Exercises are:

  • 6.7
  • 6.11
  • 6.15 (Note that this references problem 6.10, but you do not have to complete that problem)
  • 6.14 

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UNFORMATTED ATTACHMENT PREVIEW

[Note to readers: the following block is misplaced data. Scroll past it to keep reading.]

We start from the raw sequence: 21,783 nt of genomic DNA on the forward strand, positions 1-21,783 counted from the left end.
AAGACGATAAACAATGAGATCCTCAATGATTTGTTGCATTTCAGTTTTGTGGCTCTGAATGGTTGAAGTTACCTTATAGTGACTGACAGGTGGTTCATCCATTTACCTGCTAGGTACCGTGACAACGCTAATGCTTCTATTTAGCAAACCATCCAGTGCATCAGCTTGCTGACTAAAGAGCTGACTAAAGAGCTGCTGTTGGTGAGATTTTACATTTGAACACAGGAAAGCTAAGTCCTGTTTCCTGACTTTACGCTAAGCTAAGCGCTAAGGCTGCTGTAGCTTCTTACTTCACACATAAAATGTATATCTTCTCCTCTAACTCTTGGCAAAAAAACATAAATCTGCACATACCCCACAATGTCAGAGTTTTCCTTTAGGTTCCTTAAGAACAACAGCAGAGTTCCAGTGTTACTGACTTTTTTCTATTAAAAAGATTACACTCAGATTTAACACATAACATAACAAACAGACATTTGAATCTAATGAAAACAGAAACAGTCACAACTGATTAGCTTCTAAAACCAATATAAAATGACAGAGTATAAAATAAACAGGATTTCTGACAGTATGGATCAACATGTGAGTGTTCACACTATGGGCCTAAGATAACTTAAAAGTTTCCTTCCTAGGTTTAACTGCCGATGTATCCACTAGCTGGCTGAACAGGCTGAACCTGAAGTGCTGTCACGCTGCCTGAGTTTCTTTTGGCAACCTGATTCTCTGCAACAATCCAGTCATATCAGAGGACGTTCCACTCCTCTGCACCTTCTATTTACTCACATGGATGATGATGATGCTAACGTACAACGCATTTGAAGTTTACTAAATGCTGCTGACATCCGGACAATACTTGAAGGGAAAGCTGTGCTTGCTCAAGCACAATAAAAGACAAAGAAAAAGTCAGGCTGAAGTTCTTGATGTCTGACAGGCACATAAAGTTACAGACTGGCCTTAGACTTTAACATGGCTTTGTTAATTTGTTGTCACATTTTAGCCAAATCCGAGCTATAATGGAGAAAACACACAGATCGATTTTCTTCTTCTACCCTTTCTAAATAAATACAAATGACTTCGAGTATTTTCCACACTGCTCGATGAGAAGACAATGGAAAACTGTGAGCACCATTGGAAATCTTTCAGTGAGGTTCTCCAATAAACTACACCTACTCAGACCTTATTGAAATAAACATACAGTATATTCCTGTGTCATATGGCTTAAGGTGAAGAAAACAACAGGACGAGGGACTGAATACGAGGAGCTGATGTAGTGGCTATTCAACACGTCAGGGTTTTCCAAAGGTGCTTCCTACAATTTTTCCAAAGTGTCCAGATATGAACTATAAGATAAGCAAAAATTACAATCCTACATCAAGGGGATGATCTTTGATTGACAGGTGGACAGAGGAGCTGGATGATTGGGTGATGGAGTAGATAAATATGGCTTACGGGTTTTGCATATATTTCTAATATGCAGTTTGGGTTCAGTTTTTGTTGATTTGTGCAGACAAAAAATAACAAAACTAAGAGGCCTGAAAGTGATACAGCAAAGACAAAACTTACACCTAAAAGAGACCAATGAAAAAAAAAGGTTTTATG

Problems 239 (a) Create a function called distance.m to find the distance to the horizon. Your function should accept two vector inputs-radius and height-and should return the distance to the horizon. Don’t forget that you’ll need to use meshgrid because your inputs are vectors. (b) Create a MATLAB® program that uses your distance function to find the distance in miles to the horizon, both on the Earth and on Mars, for hills from 0 to 10,000 feet. Remember to use consistent units in your calculations. Note that • Earth’s diameter = 7926 miles • Mars’ diameter = 4217 miles Report your results in a table. Each column should represent a different planet, and each row a different hill height. 6.7 A rocket is launched vertically. At time t=0, the rocket’s engine shuts down. At that time, the rocket has reached an altitude of 500 m and is rising at a velocity of 125 m/s. Gravity then takes over. The height of the rocket as a function of time is h(t) 9.8 – 12 + 125t + 500 for t> 0 2 9,80 (a) Create a function called height that accepts time as an input and returns the height of the rocket. Use your function in your solutions to parts b and c. (b) Plot height vs. time for times from 0 to 30 seconds. Use an increment of 0.5 second in your time vector. (c) Find the time when the rocket starts to fall back to the ground. (The max function will be helpful in this exercise.) 6.8 The distance a freely falling object travels is 1 ? X where g=acceleration due to gravity, 9.8 m/s?, t= time in seconds, and x= distance traveled in meters. If you have taken calculus, you know that we can find the velocity of the object by taking the derivative of the preceding equation. That is, dx = v= gt dt We can find the acceleration by taking the derivative again: du = a=g dt (a) Create a function called free_fall with a single input vector t that returns values for distance x, velocity v, and acceleration g. (b) Test your function with a time vector that ranges from 0 to 20 seconds. 6.9 Create a function called polygon that draws a polygon with any number of sides. Your function should require a single input: the number of sides 6.2 Creating Your Own Toolbox of Functions 225 KEY IDEA functions Group your together into toolboxes. 6.2 CREATING YOUR OWN TOOLBOX OF FUNCTIONS When you call a function in MATLAB®, the program first looks in the current folder to see if the function is defined. If it can’t find the function listed there, it starts down a predefined search path, looking for a file with the function name. To view the path the program takes as it looks for files, select Set Path from the Home toolstrip or type pathtool in the command window (see Figure 6.7). As you create more and more functions to use in your programming, you may wish to modify the path to look in a directory where you’ve stored your own personal tools. For example, suppose you have stored the degrees-to-radians and radians- to-degrees functions created in Example 6.1 in a directory called My_functions. You can add this directory (folder) to the path by selecting Add Folder from the list of option buttons in the Set Path dialog window, as shown in Figure 6.7. You’ll be prompted to either supply the folder location or browse to find it, as shown in Figure 6.8. MATLAB® now first looks into the current folder for function definitions, then works down the modified search path, as shown in Figure 6.9. Once you’ve added a folder to the path, the change applies only to the current MATLAB® session, unless you save your changes permanently. Clearly, you should never make permanent changes to a public computer. However, if someone else has made changes you wish to reverse, you can select the default button as shown in Figure 6.9 to return the search path to its original settings. The path tool allows you to change the MATLAB® search path interactively; however, the addpath function allows you to insert the logic to add a search path MATLAB® program. Consult to any Set Path – Х Figure 6.7 The path tool allows you to change where MATLAB® looks for function definitions. All changes take effect immediately. MATLAB search path: Add Folder… C:\Users\Holly\Documents\MATLAB C:\MATLAB\SupportPackages\R2016a\appdata_a53461d4c162f12C Add with Subfolders… C:\MATLAB\SupportPackages\R2016a\toolbox\realtime\targets\lego C:\MATLAB\SupportPackages\R2016a\toolbox\realtime targets\lego blocks C:\MATLAB\SupportPackages\R2016a\toolbox\realtime targets\lego blocks\me C:\MATLAB\SupportPackages\R2016a\toolbox\realtime\targets\lego legodemos C:\MATLAB\SupportPackages\R2016\toolbox\target\supportpackages\ev3 Move to Top C:\MATLAB\SupportPackages\R2016a\toolbox\target\supportpackages\ev3\blox C:\MATLAB\SupportPackages\R2016a\toolbox\target\supportpackageslev3\bloc Move Up C:\MATLAB\SupportPackages\R2016a\toolbox\target\supportpackages\ev3\ev3. C:\MATLAB\SupportPackages\R2016a\toolbox\target\supportpackages\ev3\regi Move Down C:\MATLAB\SupportPackages\R2016a\toolbox\realtime targets ev3io C:\MATLAB\SupportPackages\R2016a\toolbox\realtime targets\ev3iolev3io_exa Move to Bottom C:\MATLAB\SupportPackages\R2016a\toolbox\target\supportpackages\shared_1 C:\Program Files\MATLAB\R2016a\toolbox\matlab\datafun C:\Program Files\MATLAB\R2016a\toolbox\matlab\datatypes C:\Program Files\MATLAB\R2016\toolbox\matlablelfun C:\Program Files\MATLAB\R2016a\toolbox\matlab elmat Remove Save Close Revert Default Help 240 Chapter 6 User-Defined Functions desired. It should not return any value to the command window, but should draw the requested polygon in polar coordinates. Creating Your Own Toolbox 6.10 This problem requires you to generate temperature-conversion tables. Use the following equations, which describe the relationships between tempera- tures in degrees Fahrenheit (Tp), degrees Celsius (TC), kelvins (TK), and degrees Rankine (TR), respectively: TE = TR – 459.67°R TE TC + 32°F TR = TK You will need to rearrange these expressions to solve some of the problems. (a) Create a function called F_to_K that converts temperatures in Fahr- enheit to Kelvin. Use your function to generate a conversion table for values from 0°F to 200°F. (b) Create a function called C_to_R that converts temperatures in Celsius to Rankine. Use your function to generate a conversion table from 0°C to 100°C. Print 25 lines in the table. (Use the linspace function to create your input vector.) (c) Create a function called C_to_F that converts temperatures in Celsius to Fahrenheit. Use your function to generate conversion table from 0°C to 100°C. Choose an appropriate spacing. (d) Group your functions into a folder (directory) called my_temp_ conversions. Adjust the MATLAB® search path so that it finds your folder. (Don’t save any changes on a public computer!) Anonymous Functions and Function Handles 6.11 Barometers have been used for almost 400 years to measure pressure changes in the atmosphere. The first known barometer was invented by Evangelista Torricelli (1608–1647), a student of Galileo during his final years in Florence, Italy. The height of a liquid in a barometer is directly proportional to the atmospheric pressure, or P=pgh where P is the pressure, p is the density of the barometer fluid, and h is the height of the liquid column. For mercury barometers, the density of the fluid is 13,560 kg/mº. On the surface of the Earth, the acceleration due to gravity, g, is approximately 9.8 m/s². Thus, the only variable in the equation is the height of the fluid column, h, which should have the unit of meters. (a) Create an anonymous function P that finds the pressure if the value of h is provided. The units of your answer will be kg m kg 1 = Pa. mus? ms? 6.5 Subfunctions 229 6.5 SUBFUNCTIONS Subfunctions can be created by grouping functions together in a single file. There are two approaches: you can add subfunctions to a script (starting with R2016b), or you can use multiple subfunctions in a primary function. Subfunctions can be used to modularize your code and to make the primary code easier to read. They have the disadvantage that they are only available from the primary file, and cannot be used by other programs. HINT You should not attempt to create code using subfunctions until you have first mastered simple functions. 6.5.1 Using Subfunctions in Other Functions Each MATLAB® function has one primary function. The name of the M-file must be the same as the primary function name. Thus, the primary function stored in the M-file my_function.m must be named my_function. Subfunctions are added after the primary function and can have any legitimate MATLAB® variable name. Figure 6.11 shows a very simple example of a function that both adds and subtracts two vec- tors. The primary function is named subfunction_demo. The file includes two subfunctions: add and subtract. Notice in the editing window that the contents of each function are identified with a gray bracket. Each code section can be either collapsed or expanded, to make the contents easier to read, by clicking on the + or – sign included with the bracket. MATLAB® uses the term “folding” for this functionality. Example 6.5 demonstrates the use of a more complicated example. * * Editor – C:\Users\Holly\Documents General Matlab Book Files\Matlab Sth Edition Chapter 6 Chapter 6 Examples\subfunction_demo.m Х EDITOR PUBLISH VIEW o Run Figure 6.11 MATLAB® allows the user to create subfunctions within a function M-file. This file includes the primary function, subfunction_demo, and two subfunctions add and subtract. FILE La Find Files Insert e. fx Run Section Compare Go To Comment % 9 New Open Save Breakpoints Run and Advance Run and Print Find Indent E Advance Time NAVIGATE EDIT BREAKPOINTS RUN Chapter_5_Homework_4th_Edition.mx Untitled12 X EXAMPLE_6_2.M EXAMPLE_6_3.MX star.mx subfunction_demo.mx + 1 Çfunction (addition_result, subtraction_result]=subfunction_demo (x,y) 2 f this function both adds and subtracts the elements stored in two arrays 3 addition_result = add(x,y); 4 subtraction_result = subtract(x,y); 11 function result = add(x, y) & subfunction add result = x + y; 8 9 10 function output = subtract(x,y) % subfunction subtract output = x-y; – subfunction_demo / subtract Ln 9 Col 55 Problems 241 (b) Create another anonymous function to convert pressure in Pa (Pascals) to pressure in atmospheres (atm). Call the function Pa_to_atm. Note that 1 atm = 101,325 Pa. (c) Use your anonymous functions to find the pressure for fluid heights from 0.5 m to 1.0 m of mercury. (d) Save your anonymous functions as .mat files 6.12 The energy required to heat water at constant pressure is approximately equal to E= mCp AT where m = mass of the water, in grams, Cp heat capacity of water, 1 cal/g K, and AT= change in temperature, K. (a) Create an anonymous function called heat to find the energy required to heat 1 gram of water if the change in temperature is provided as the input. (b) Your result will be in calories: cal 1 g -K= cal gK Joules are the unit of energy used most often in engineering. Create another anonymous function cal_to_J to convert your answer from part (a) into joules. (There are 4.2 J/cal.) (c) Save your anonymous functions as .mat files. 6.13. (a) Create an anonymous function called my_function, equal to – x2 – 5x – 3 + e*. (b) Use the fplot function to create a plot from x= -5 to x= +5. Recall that the fplot function can accept a function handle as input. (c) Use the fminbnd function to find the minimum function value in this range. The fminbnd function is an example of a function func- tion, since it requires a function or function handle as input. The syntax is fminbnd (function_handle, xmin, xmax) Three inputs are required: the function handle, the minimum value of x, and the maximum value of x. The function searches between the minimum value of x and the maximum value of x for the point where the function value is a minimum. * 6.14 In Problem 6.7, you created an function called height to evaluate the height of a rocket as a function of time. The relationship between time, t, and height, h(t), is: h(t) 9.8 -t? + 125t + 500 for t> 0 2 242 Chapter 6 User-Defined Functions * (a) Create a function handle to the height function called height_handle. (b) Use height_handle as input to the fplot function, and create a graph from 0 to 60 seconds. (c) Use the fzero function to find the time when the rocket hits the (i.e., when the function value is zero). The fzero function is an exam- ple of a function function, since it requires a function or function handle as input. The syntax is ground fzero (function_handle, x_guess) The fzero function requires two inputs—a function handle, and your guess as to the time value where the function is close to zero. You can select a reasonable x_guess value by inspecting the graph created in part (b). Subfunctions 6.15 In Problem 6.10, you were asked to create and use three different tempera- ture-conversion functions, based on the following conversion equations: TE = TR – 459.67°R TE Tc + 32°F TR 9 TK 5 Recreate Problem 6.10 using nested subfunctions. The primary function should be called temperature_conversions and should include the following subfunctions F_to_K C_to_R C_to_F Within the primary function, use the subfunctions to: (a) Generate a conversion table for values from 0°F to 200°F. Include a column for temperature in Fahrenheit and Kelvin. (b) Generate a conversion table from 0°C to 100°C. Print 25 lines in the table. (Use the linspace function to create your input vector.) Your table should include a column for temperature in Celsius and Rankine. (c) Generate a conversion table from 0°C to 100°C. Choose an appropriate spacing. Include a column for temperature in Celsius and Fahrenheit. Recall that you will need to call your primary function from the command window, or from a script.